Prior to the passage in 1972 of section 3031 of the Education Law (added by L.1972, ch. 866) it was well established that while a board of education could, in the face of a positive recommendation by its superintendent of schools, deny tenure to a probationary teacher, it could not, in the absence of such recommendation, bestow it (Matter of McMaster v. Owens, 275 App.Div. 506, 508, 90 N.Y.S.2d 491, 494; Matter of Gunthorpe v. Board of Educ. of Union Free School Dist. No. 5, Town of Babylon, 41 Misc.2d 757, 758, 246 N.Y.S.2d 462, 464; Matter of High v. Board of Educ. of Union Free School Dist. No. 7 of Town of North Hempstead, 169 Misc. 98, 100, 6 N.Y.S.2d 928, 930, affd. 256 App.Div. 1074, 11 N.Y.S.2d 669, affd. 281 N.Y. 815, 24 N.E.2d 486; Matter of Meehan, 11 Ed.Dept.Rep. 34; Matter of Marino, 11 Ed.Dept.Rep. 336; Matter of Downey, 72 St.Dept.Rep. 29), the apparent rationale being that 'the Superintendent's recommendation is a screening device which brings before the Board of Education all those who are qualified by objective standards' (Matter of Tischler v. Board of Educ. of Monroe Woodbury Cent. School Dist. No. 1, 37 A.D.2d 261, 263, 323 N.Y.S.2d 508, 512). Now, by virtue of the enactment of section 3031, it is contended that the balance of power has shifted and that a board of education may appoint a teacher on tenure despite its superintendent's failure to recommend. We believe that neither the wording of the statute nor its apparent purpose justifies this construction.

Section 3031 of the Education Law, which is instructively entitled 'Procedure when tenure not to be granted at conclusion of probationary period or when services to be discontinued' (emphasis supplied), provides, Inter alia, that 'notwithstanding any other provision of this chapter and except in cities having a population of one million or more,' boards of education 'shall review' all decisions of their superintendent Not to appoint a teacher to tenure, and to this end further provides that 'at least thirty days prior to the board meeting at which such recommendation is to be considered, (such teacher shall) be notified of such intended recommendation and the date of the board meeting at which it is to be considered' (bracketed matter supplied). Thereafter, the affected teacher has until 21 days prior to the date of the meeting to request in writing that he be furnished with written reasons for the recommendation, and that statement must be supplied within seven days. A written response to the reasons given may then be filed by the teacher 'not later than seven days prior to the date of the board meeting.' The final sentence of the section, which is particularly important, provides as follows: 'This section shall not be construed as modifying existing law with respect to the rights of probationary teachers or the Powers and duties of boards of education * * * with respect to the discontinuance of services of teachers or Appointments on tenure of teachers' (emphasis supplied).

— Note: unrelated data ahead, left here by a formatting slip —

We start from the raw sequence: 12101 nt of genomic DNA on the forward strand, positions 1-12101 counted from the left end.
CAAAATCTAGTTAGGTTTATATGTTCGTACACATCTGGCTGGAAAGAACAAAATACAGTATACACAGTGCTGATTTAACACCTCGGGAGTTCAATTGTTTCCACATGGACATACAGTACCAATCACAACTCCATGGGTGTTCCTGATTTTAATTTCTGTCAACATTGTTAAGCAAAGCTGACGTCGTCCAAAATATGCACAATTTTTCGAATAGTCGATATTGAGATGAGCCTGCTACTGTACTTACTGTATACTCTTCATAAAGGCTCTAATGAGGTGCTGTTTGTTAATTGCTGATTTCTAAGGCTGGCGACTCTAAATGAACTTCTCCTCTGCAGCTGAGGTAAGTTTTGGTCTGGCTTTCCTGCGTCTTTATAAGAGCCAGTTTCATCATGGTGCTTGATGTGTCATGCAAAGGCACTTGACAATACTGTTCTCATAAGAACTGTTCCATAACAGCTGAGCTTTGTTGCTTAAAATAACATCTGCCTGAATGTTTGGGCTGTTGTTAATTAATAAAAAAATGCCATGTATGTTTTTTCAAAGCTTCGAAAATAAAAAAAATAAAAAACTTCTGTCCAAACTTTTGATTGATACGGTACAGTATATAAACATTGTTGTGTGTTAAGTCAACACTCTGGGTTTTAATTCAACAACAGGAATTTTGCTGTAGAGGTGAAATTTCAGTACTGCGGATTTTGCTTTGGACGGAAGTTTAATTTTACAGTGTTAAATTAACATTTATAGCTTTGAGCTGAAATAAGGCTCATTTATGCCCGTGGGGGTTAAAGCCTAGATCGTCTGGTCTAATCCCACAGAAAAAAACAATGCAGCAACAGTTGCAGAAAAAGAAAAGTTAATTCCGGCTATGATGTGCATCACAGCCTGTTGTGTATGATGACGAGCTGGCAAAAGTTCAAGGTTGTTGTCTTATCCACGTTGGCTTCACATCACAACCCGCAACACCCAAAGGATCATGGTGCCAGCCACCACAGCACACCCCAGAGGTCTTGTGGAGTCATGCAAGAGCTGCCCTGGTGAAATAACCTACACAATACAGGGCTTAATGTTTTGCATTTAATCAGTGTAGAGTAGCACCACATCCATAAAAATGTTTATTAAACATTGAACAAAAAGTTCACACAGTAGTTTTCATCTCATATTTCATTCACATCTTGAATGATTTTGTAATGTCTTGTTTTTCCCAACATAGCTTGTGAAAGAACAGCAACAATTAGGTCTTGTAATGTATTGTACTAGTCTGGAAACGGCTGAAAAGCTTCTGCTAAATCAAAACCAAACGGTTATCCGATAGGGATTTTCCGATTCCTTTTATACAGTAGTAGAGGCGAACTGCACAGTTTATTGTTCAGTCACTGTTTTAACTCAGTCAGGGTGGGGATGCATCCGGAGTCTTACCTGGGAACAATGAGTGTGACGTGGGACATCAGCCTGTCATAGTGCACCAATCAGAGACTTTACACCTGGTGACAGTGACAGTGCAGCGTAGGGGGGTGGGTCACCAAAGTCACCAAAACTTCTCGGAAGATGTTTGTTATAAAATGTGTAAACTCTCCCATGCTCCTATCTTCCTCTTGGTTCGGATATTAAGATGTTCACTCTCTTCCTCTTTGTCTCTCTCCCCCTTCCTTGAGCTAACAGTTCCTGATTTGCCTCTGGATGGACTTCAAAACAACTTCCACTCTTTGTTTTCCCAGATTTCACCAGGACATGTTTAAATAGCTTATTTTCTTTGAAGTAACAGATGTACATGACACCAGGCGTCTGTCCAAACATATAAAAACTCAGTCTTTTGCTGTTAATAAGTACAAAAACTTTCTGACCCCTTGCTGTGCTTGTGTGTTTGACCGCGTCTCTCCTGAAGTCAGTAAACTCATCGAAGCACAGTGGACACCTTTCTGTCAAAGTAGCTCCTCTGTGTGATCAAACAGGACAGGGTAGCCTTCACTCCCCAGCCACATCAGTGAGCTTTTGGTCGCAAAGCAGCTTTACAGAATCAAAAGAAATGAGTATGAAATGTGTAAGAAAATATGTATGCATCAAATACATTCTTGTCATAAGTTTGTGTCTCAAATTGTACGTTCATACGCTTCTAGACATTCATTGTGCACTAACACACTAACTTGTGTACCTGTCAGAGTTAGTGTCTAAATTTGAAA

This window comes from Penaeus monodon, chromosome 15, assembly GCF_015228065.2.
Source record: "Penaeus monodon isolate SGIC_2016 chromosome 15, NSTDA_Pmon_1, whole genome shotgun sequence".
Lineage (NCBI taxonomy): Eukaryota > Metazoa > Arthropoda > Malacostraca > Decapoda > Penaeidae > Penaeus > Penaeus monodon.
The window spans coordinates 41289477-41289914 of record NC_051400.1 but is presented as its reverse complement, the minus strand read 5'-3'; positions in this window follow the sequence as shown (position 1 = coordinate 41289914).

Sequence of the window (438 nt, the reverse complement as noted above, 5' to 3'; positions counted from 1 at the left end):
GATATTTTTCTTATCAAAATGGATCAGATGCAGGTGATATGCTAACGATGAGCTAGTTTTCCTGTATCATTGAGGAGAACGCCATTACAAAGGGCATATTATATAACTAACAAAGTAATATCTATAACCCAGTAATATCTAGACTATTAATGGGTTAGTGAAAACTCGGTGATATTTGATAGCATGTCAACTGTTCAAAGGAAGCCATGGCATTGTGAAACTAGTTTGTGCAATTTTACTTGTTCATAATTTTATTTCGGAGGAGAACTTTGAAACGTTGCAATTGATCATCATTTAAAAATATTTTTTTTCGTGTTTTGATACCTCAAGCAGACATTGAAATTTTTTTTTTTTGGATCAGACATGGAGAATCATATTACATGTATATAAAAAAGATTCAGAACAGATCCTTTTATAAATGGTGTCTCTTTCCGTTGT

Upon reading the statute and paying particular heed to its caption and final sentence, it is apparent that no change in existing substantive law was intended. Rather, the inequity sought to be redressed was the procedural anomaly whereby probationary teachers could be terminated on notice, without a hearing and without specification of reasons (Central School Dist. No. 1 of Towns of Brookhaven & Smithtown v. Three Vil. Teachers Assn., 39 A.D.2d 466, 467, 336 N.Y.S.2d 656, 657; Matter of Pinto v. Wynstra, 22 A.D.2d 914, 915, 255 N.Y.S.2d 536, 538; Matter of Grace v. Board of Educ. of City of N.Y., 19 A.D.2d 637, 241 N.Y.S.2d 429; Matter of High v. Board...